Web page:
2018 has already been a busy year for Grand Circus From graduating our 1,000th coding bootcamp student to extending our full-time bootcamps and even launching a new After-Hour Bootcamp, our team has been working on some major improvements to ensure a career in tech is accessible to everyone. We’ve also been working behind the scenes on some big goals and announcements that will further support our community and their ability to thrive in the tech industry. We recognize that the goal for the majority of our graduates is to land a new career in tech. Because of this, we’ve worked even harder in recent months to connect with more employers and dig deeper on their needs when it comes to attracting and retaining talent. (more…)
As a developer, I often get the question: “Why programming?”
During my days as a teacher, I rarely looked at a computer during the day, let alone actually use one to solve my daily problems. I found I was encouraging my students to be creative and make things every day, while not having the skills or ability myself to do the same.
When I became a programmer, I was finally able to gain the skills to be able to create things that tangibly solve problems people run into on a daily basis. Being able to create something from nothing is why I became a programmer, but there are many more reasons why someone should consider the career. Here are my top three reasons why you should! (more…)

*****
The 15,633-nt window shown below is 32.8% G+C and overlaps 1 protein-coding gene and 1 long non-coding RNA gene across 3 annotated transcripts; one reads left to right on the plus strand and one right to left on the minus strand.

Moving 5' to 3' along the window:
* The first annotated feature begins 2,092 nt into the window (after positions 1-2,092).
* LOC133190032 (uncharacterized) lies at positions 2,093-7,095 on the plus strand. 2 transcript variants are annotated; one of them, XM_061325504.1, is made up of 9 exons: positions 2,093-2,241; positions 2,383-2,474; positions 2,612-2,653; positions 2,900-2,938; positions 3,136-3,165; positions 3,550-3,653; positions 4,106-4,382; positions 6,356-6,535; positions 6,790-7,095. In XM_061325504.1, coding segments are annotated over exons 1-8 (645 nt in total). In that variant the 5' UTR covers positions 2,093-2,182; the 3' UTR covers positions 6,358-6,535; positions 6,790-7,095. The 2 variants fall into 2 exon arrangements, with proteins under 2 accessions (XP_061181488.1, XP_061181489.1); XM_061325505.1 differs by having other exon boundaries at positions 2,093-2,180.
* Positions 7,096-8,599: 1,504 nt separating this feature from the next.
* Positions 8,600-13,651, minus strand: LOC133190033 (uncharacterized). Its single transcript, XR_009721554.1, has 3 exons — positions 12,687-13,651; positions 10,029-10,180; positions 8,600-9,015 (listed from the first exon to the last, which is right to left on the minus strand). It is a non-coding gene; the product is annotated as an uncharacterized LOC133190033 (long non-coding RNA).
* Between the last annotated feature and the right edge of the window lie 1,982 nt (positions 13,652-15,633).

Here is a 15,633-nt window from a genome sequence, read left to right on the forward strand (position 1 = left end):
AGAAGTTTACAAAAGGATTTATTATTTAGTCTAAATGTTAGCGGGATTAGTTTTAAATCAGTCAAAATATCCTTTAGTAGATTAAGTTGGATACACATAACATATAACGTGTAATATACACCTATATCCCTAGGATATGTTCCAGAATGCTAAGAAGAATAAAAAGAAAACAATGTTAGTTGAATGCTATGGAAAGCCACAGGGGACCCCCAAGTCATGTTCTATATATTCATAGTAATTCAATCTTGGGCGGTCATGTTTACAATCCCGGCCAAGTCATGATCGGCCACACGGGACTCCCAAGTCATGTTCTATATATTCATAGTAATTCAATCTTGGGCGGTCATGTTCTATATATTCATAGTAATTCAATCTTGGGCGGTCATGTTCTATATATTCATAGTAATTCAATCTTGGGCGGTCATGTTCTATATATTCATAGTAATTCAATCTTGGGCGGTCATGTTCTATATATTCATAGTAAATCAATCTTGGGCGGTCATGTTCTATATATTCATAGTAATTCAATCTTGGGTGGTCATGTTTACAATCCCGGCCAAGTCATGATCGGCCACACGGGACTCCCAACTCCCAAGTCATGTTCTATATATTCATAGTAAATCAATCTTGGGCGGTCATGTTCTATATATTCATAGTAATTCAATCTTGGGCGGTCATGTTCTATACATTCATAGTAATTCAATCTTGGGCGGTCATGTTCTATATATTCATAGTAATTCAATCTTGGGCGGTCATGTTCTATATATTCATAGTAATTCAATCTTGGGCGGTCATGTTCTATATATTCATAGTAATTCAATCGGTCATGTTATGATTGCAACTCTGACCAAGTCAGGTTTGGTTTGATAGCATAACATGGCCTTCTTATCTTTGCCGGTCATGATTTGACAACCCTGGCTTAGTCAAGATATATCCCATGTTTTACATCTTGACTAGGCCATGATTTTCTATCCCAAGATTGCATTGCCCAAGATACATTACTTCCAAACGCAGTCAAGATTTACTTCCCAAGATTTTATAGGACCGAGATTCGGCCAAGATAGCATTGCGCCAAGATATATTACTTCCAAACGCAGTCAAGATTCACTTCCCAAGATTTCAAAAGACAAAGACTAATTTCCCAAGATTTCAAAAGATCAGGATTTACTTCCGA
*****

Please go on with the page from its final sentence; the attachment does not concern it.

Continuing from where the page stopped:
For those not historically included in the tech industry – specifically, women and people of color – mentors that look like them are important factors for individual success. Seeing people who look like you have successful careers in your field can be remarkable and inspiring – it’s proof that success in the tech industry is possible for all women. (more…)
With just 25% of computer programming jobs held by women, the tech industry has a lot of work to do to create equal opportunities. Grand Circus is committed to changing this narrative. In 2016, we launched our DEVELOP(her) program to equip women with the skills and resources they need to start a career in tech. Coupling our tech training with funding and support from amazing community partners, we’ve launched this initiative in Grand Rapids, Detroit and Flint by providing full scholarships to select women interested taking our coding bootcamps.
This fall, our first cohort in Grand Rapids launched, and we’re proud to have graduated eleven amazing women. Here’s a little about their journey: (more…)
Michigan’s augmented and virtual reality industry has a ton going on. The industry is changing the way we engage with customers, train manufacturing employers, interact with cars and so much more. We caught up with some of our friends in the industry to talk about what they’ve been working on. As we approach the early application deadline for our Unity3D bootcamp, we want students to get a real understanding of what’s possible with this technology. Check out this amazing work:
Five Michigan Companies Developing in Unity
Chameleon Power specializes in using visualization software for businesses and consumers in manufacturers and retailers. From web tools to mobile apps, the company offers an array of services to companies such as Angie’s List, Empire Today, The Home Depot and more. (more…)